Aston Martin factory racing driver Darren Turner will attempt to reach 200mph in the 1981 Bulldog, forty years after it missed out on the mark by just 9mph. The streamlined supercar, built to highlight Aston Martin's technical prowess, was theoretically capable of 237mph (!) back in the day, but the project was canned before the goal was reached due to cost-saving measures. Now, however, the car's present owner wants to put things right, and prove once and for all that the Bulldog is indeed capable of 200mph.
Of course, Turner won't be driving the Bulldog after it's just been wheeled out of storage and dusted off for the occasion. Classic Motor Cars in Bridgnorth has almost completed an 18-month nut and bolt restoration of it, so the old fighter will be tip-top. That should mean some prodigious power from the twin-turbocharged 5.3-litre V8, most importantly, with estimates putting it at more than 600hp and in excess of 500lb ft. Numbers that ought to be enough for 200mph, especially with a fairly low drag co-efficient of 0.34.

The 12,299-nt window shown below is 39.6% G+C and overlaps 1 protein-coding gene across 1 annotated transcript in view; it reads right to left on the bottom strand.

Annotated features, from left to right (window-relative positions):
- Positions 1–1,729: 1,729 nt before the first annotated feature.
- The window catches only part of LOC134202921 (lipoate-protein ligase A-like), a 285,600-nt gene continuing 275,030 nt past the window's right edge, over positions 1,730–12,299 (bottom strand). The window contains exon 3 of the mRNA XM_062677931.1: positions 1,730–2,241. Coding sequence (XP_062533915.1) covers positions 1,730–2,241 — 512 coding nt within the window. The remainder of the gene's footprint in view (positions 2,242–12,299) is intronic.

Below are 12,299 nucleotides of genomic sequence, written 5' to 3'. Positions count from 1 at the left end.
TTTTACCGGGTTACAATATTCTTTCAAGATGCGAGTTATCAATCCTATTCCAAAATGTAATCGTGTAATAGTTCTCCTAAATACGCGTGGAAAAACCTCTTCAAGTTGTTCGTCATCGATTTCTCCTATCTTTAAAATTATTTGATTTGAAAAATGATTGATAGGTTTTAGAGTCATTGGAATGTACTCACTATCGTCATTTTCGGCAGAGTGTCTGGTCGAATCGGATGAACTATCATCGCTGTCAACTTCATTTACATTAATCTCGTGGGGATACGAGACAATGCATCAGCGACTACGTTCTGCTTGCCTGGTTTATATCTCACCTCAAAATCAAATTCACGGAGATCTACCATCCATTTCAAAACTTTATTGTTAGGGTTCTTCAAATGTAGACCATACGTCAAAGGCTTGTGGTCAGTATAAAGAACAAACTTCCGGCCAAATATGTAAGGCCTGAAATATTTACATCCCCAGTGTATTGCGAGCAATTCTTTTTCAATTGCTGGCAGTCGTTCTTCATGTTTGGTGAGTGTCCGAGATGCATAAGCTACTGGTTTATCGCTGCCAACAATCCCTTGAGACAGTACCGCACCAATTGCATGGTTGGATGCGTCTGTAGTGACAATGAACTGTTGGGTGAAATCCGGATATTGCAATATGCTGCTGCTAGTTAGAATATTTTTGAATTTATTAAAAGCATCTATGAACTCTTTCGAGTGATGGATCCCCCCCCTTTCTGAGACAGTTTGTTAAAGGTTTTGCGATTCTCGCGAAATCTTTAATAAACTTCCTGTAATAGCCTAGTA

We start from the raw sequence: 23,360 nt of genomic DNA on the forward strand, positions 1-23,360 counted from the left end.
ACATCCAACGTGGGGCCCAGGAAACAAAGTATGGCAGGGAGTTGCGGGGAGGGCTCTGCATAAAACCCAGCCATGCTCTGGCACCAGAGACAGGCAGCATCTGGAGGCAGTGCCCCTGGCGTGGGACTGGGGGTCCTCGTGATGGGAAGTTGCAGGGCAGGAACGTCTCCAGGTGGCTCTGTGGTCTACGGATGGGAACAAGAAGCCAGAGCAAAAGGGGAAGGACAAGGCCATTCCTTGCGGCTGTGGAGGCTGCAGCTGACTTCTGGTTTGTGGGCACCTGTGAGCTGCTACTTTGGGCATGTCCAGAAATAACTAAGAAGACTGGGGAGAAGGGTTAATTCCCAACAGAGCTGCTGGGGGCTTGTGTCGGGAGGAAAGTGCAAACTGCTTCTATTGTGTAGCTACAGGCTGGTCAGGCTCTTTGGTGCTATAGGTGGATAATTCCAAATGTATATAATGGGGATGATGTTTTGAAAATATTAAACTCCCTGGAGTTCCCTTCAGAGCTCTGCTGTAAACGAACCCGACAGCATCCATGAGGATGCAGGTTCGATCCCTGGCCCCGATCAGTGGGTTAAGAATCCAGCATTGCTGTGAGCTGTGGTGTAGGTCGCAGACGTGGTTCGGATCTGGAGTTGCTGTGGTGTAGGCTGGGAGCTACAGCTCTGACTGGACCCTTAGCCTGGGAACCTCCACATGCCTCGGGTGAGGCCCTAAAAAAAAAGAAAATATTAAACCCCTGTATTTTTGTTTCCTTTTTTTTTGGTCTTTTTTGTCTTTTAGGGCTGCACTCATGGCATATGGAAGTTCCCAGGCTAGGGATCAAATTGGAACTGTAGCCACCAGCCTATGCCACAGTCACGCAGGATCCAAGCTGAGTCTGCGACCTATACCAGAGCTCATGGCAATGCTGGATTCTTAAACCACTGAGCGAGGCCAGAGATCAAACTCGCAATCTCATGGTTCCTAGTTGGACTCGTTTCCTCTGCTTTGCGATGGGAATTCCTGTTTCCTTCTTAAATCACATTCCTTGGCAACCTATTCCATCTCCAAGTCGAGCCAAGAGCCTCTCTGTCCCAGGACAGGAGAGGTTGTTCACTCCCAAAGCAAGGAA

Those with long enough memories will know that the original 191mph run took place at the MIRA proving ground, when Victor Gauntlett was chairman of Aston Martin Lagonda. Poetically, his son, Richard Gauntlett, has overseen the restoration to ensure the Bulldog is as his father envisaged, back when the objective of building the fastest car in the world still seemed possible. Gauntlett Junior said that "the car is well on the way to being restored and CMC will have it running by the end of the year," before the team and Turner "will then attempt the record that never was".
Turner has, as you'll know, done his fair share of awesome things during a 15-year career with Aston Martin, like winning his class at Le Mans three times in both the DBR9 and Vantage GTE. The 46-year-old Brit said of this new opportunity: "I had heard of the legend of Bulldog from within Aston Martin and when news started to filter out about the car being restored to go for the 200mph target, I thought that was such a cool thing to do. I really appreciate being asked and I'm looking forward to becoming part of the story of bringing Bulldog back to life and finally achieving what it set out to achieve all those years ago." Best of British to all involved - we can't wait to hear more.
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